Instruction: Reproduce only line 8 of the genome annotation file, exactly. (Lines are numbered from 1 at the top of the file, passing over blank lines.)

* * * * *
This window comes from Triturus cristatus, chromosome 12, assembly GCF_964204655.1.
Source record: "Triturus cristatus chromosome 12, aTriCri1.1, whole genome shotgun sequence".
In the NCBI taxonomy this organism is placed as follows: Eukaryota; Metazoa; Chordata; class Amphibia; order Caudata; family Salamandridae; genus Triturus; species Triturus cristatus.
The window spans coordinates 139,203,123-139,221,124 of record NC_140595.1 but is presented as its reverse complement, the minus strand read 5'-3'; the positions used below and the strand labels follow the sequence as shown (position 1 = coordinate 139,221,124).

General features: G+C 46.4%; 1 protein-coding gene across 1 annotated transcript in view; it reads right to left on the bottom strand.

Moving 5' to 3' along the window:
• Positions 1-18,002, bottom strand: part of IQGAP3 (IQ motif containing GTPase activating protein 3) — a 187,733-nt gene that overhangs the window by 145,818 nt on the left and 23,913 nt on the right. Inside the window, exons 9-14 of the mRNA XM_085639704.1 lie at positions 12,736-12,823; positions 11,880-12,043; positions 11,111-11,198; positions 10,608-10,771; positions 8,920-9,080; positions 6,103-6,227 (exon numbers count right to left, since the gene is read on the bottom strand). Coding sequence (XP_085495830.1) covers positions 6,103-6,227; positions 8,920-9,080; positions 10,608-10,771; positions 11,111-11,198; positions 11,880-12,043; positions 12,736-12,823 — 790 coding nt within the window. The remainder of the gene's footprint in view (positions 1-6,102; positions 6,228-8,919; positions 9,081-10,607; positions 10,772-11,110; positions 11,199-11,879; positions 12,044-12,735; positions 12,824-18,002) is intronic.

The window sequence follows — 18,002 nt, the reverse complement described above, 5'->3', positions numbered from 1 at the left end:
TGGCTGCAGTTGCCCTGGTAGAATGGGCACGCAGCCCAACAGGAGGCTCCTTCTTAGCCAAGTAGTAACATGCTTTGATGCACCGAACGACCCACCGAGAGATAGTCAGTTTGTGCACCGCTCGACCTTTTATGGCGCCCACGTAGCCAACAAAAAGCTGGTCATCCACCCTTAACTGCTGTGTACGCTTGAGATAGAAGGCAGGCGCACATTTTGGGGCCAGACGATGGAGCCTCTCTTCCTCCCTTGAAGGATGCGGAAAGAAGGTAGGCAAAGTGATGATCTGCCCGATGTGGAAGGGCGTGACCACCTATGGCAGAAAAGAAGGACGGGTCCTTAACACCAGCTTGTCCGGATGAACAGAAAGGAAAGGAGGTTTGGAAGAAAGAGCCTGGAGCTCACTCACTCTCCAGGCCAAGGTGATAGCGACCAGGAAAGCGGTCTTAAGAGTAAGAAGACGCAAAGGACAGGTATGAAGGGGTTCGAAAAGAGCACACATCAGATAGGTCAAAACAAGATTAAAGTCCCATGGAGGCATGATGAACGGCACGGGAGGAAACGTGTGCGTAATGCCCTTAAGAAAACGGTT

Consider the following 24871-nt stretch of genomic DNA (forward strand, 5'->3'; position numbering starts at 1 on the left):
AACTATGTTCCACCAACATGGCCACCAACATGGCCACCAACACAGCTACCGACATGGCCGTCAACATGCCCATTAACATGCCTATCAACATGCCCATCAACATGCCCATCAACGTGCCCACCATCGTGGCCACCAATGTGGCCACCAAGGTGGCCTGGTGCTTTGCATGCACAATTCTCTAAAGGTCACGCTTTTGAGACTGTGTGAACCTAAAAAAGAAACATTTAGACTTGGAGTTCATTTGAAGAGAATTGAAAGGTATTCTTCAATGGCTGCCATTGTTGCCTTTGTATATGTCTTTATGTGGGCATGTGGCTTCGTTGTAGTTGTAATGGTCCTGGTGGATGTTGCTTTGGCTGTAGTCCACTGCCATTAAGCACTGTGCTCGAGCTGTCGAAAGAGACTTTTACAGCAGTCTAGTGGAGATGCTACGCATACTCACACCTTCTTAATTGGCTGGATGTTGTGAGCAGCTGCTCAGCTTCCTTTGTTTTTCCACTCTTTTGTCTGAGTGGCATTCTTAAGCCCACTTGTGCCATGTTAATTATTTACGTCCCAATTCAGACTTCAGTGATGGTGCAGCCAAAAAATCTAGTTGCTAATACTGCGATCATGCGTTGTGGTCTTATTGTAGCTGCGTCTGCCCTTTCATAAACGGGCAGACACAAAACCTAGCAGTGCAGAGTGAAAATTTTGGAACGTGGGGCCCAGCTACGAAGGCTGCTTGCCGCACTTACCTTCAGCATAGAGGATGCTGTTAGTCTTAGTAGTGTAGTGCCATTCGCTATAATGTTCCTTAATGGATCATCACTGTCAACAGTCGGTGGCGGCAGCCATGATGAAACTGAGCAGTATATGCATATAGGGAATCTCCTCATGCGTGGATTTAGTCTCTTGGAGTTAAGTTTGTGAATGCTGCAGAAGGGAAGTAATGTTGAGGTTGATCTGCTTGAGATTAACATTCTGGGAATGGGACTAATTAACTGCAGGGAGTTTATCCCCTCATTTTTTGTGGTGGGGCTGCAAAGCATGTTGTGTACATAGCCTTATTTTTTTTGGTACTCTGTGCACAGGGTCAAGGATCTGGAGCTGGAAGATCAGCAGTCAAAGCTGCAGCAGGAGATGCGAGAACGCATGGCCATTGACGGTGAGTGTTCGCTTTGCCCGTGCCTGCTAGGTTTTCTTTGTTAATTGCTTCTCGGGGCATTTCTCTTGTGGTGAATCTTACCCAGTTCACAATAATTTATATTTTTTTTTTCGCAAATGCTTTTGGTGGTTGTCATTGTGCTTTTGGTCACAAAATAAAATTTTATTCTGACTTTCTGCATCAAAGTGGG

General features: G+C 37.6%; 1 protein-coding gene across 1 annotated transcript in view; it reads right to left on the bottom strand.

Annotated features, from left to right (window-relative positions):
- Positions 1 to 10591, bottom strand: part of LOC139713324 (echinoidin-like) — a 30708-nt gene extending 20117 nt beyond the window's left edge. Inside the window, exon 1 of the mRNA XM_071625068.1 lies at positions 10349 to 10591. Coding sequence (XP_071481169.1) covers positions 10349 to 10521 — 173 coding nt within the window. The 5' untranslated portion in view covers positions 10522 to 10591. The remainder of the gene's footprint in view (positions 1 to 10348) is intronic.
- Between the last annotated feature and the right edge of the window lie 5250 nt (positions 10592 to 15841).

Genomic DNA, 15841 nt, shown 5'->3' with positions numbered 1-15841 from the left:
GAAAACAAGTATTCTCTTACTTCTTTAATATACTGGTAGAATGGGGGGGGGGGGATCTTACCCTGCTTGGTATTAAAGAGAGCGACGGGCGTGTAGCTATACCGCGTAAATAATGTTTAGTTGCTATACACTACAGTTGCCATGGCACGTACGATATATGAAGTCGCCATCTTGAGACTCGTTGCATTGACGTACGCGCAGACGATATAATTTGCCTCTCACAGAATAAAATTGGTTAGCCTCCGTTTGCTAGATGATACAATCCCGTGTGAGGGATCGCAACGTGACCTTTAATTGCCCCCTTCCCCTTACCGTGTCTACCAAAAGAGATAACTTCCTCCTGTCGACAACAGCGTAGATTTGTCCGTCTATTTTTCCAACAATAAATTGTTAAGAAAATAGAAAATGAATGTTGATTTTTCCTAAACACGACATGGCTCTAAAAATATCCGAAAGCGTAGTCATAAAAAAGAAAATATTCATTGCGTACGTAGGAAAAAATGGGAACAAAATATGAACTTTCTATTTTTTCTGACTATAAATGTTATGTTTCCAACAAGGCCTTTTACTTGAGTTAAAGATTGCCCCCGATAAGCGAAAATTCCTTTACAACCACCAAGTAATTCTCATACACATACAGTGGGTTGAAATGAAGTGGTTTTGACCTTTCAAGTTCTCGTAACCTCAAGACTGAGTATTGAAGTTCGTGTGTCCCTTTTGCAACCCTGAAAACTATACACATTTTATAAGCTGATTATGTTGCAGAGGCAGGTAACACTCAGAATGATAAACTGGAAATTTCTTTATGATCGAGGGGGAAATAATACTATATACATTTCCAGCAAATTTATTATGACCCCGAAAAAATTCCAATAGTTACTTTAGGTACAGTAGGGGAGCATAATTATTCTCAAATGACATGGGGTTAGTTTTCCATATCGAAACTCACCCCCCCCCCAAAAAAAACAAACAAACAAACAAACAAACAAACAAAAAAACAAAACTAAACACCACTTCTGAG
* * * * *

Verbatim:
The window sequence follows — 18,002 nt, the reverse complement described above, 5'->3', positions numbered from 1 at the left end: